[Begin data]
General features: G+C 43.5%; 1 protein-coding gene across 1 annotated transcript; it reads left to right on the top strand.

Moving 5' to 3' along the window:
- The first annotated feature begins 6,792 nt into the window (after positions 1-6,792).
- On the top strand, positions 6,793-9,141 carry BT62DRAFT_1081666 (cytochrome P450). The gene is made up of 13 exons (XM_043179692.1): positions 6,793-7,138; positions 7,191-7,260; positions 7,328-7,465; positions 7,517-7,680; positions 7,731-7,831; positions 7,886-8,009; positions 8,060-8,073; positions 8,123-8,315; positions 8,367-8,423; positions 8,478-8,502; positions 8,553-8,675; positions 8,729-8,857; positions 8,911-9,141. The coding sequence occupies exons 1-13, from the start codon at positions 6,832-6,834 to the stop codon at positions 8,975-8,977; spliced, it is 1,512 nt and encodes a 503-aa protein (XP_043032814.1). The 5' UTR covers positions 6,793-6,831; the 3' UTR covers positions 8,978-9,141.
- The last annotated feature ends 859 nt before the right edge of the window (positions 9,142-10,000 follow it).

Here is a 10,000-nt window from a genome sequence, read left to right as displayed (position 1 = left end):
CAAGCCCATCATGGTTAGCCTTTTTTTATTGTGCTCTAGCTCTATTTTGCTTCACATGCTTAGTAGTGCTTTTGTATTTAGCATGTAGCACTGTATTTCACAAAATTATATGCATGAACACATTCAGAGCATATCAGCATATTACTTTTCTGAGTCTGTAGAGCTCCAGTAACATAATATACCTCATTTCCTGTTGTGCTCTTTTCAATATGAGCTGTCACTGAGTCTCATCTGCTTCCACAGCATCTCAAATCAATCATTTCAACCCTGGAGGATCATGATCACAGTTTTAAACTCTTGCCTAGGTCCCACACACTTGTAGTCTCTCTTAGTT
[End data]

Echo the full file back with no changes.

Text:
General features: G+C 43.5%; 1 protein-coding gene across 1 annotated transcript; it reads left to right on the top strand.

Moving 5' to 3' along the window:
- The first annotated feature begins 6,792 nt into the window (after positions 1-6,792).
- On the top strand, positions 6,793-9,141 carry BT62DRAFT_1081666 (cytochrome P450). The gene is made up of 13 exons (XM_043179692.1): positions 6,793-7,138; positions 7,191-7,260; positions 7,328-7,465; positions 7,517-7,680; positions 7,731-7,831; positions 7,886-8,009; positions 8,060-8,073; positions 8,123-8,315; positions 8,367-8,423; positions 8,478-8,502; positions 8,553-8,675; positions 8,729-8,857; positions 8,911-9,141. The coding sequence occupies exons 1-13, from the start codon at positions 6,832-6,834 to the stop codon at positions 8,975-8,977; spliced, it is 1,512 nt and encodes a 503-aa protein (XP_043032814.1). The 5' UTR covers positions 6,793-6,831; the 3' UTR covers positions 8,978-9,141.
- The last annotated feature ends 859 nt before the right edge of the window (positions 9,142-10,000 follow it).

Here is a 10,000-nt window from a genome sequence, read left to right as displayed (position 1 = left end):
CAAGCCCATCATGGTTAGCCTTTTTTTATTGTGCTCTAGCTCTATTTTGCTTCACATGCTTAGTAGTGCTTTTGTATTTAGCATGTAGCACTGTATTTCACAAAATTATATGCATGAACACATTCAGAGCATATCAGCATATTACTTTTCTGAGTCTGTAGAGCTCCAGTAACATAATATACCTCATTTCCTGTTGTGCTCTTTTCAATATGAGCTGTCACTGAGTCTCATCTGCTTCCACAGCATCTCAAATCAATCATTTCAACCCTGGAGGATCATGATCACAGTTTTAAACTCTTGCCTAGGTCCCACACACTTGTAGTCTCTCTTAGTT